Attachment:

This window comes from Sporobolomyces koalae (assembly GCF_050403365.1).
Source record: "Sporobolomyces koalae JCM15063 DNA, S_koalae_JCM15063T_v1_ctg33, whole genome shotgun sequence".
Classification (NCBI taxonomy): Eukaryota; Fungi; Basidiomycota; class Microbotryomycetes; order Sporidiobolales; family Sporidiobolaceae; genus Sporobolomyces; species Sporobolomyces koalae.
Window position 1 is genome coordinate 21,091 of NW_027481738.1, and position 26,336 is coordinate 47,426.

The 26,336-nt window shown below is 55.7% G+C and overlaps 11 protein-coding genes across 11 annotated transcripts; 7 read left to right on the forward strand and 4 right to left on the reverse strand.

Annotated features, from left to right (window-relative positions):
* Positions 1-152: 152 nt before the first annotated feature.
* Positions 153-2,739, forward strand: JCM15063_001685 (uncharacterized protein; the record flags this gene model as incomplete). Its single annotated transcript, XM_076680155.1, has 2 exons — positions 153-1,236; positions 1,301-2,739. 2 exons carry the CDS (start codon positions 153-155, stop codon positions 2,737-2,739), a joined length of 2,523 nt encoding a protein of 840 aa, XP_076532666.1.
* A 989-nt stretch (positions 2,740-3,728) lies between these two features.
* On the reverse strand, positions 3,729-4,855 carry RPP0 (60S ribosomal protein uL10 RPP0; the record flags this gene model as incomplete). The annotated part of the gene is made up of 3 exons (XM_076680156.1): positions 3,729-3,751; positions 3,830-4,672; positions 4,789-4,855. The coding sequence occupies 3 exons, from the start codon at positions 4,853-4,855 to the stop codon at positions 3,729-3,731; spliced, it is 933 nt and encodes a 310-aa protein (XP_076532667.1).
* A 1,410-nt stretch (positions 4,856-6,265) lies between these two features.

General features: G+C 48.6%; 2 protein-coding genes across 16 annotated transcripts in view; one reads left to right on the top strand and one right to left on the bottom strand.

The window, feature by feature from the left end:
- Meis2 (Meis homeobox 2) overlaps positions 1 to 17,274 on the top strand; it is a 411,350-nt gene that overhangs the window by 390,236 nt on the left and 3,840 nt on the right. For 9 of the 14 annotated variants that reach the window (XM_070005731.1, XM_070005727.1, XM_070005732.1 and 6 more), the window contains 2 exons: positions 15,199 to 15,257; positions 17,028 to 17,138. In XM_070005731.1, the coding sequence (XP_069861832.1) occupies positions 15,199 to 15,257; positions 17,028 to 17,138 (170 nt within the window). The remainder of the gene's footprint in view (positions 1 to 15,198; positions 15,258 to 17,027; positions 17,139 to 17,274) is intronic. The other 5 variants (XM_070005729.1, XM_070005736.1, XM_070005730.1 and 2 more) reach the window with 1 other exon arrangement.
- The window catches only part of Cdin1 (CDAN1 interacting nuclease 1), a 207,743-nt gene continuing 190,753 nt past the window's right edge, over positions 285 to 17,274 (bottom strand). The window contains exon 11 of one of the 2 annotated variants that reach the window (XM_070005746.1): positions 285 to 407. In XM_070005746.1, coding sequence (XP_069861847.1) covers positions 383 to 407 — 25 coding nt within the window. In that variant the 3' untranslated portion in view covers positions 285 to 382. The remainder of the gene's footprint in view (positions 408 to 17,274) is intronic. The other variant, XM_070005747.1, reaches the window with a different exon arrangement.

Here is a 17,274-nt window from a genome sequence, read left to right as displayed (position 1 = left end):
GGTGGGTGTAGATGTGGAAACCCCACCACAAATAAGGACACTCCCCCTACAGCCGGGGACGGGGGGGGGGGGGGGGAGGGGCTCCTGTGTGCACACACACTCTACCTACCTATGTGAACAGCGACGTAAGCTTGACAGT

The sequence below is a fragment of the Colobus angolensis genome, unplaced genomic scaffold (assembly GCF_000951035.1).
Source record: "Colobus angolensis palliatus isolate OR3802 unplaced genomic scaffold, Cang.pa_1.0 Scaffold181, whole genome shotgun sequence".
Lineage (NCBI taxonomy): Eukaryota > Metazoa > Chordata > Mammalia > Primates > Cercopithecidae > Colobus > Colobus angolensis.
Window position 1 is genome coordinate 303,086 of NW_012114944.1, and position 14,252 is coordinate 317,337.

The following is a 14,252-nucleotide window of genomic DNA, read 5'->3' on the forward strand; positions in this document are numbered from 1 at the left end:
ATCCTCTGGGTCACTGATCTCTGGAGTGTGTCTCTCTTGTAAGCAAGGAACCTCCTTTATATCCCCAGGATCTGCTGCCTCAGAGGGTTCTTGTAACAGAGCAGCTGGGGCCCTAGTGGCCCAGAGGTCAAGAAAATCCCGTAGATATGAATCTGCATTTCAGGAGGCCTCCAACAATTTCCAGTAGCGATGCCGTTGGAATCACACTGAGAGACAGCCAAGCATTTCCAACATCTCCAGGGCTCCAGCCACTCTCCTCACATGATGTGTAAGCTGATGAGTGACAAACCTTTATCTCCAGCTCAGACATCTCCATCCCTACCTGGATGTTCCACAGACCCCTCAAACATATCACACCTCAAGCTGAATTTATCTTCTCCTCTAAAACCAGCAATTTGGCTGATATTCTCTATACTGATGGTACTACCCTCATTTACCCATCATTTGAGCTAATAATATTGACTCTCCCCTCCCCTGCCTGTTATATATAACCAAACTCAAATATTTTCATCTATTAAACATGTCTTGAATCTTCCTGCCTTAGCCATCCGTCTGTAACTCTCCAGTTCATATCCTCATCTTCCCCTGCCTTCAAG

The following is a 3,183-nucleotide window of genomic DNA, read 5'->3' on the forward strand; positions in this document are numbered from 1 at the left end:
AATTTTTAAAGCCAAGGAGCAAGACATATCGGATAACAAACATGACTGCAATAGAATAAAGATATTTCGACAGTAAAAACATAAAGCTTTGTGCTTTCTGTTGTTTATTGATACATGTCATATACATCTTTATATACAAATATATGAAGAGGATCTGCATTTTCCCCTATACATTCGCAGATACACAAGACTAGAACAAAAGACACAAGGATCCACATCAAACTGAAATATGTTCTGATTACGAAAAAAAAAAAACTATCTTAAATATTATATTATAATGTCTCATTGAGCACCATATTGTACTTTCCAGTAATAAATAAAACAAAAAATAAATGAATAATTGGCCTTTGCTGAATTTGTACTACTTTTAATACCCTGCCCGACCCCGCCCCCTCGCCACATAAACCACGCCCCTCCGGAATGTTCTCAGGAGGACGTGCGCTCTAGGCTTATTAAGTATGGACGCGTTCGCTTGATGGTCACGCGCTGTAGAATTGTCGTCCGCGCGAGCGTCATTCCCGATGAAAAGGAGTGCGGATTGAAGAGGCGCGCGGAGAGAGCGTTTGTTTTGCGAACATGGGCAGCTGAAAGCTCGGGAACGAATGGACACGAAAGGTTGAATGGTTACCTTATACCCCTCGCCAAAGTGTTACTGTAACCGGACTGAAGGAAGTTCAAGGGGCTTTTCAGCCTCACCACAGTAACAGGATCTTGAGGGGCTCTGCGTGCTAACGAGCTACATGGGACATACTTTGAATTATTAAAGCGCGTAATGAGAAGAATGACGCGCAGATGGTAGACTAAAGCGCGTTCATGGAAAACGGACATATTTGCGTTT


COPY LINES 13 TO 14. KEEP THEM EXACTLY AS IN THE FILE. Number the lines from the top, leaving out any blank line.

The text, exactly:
The window, feature by feature from the left end:
- Meis2 (Meis homeobox 2) overlaps positions 1 to 17,274 on the top strand; it is a 411,350-nt gene that overhangs the window by 390,236 nt on the left and 3,840 nt on the right. For 9 of the 14 annotated variants that reach the window (XM_070005731.1, XM_070005727.1, XM_070005732.1 and 6 more), the window contains 2 exons: positions 15,199 to 15,257; positions 17,028 to 17,138. In XM_070005731.1, the coding sequence (XP_069861832.1) occupies positions 15,199 to 15,257; positions 17,028 to 17,138 (170 nt within the window). The remainder of the gene's footprint in view (positions 1 to 15,198; positions 15,258 to 17,027; positions 17,139 to 17,274) is intronic. The other 5 variants (XM_070005729.1, XM_070005736.1, XM_070005730.1 and 2 more) reach the window with 1 other exon arrangement.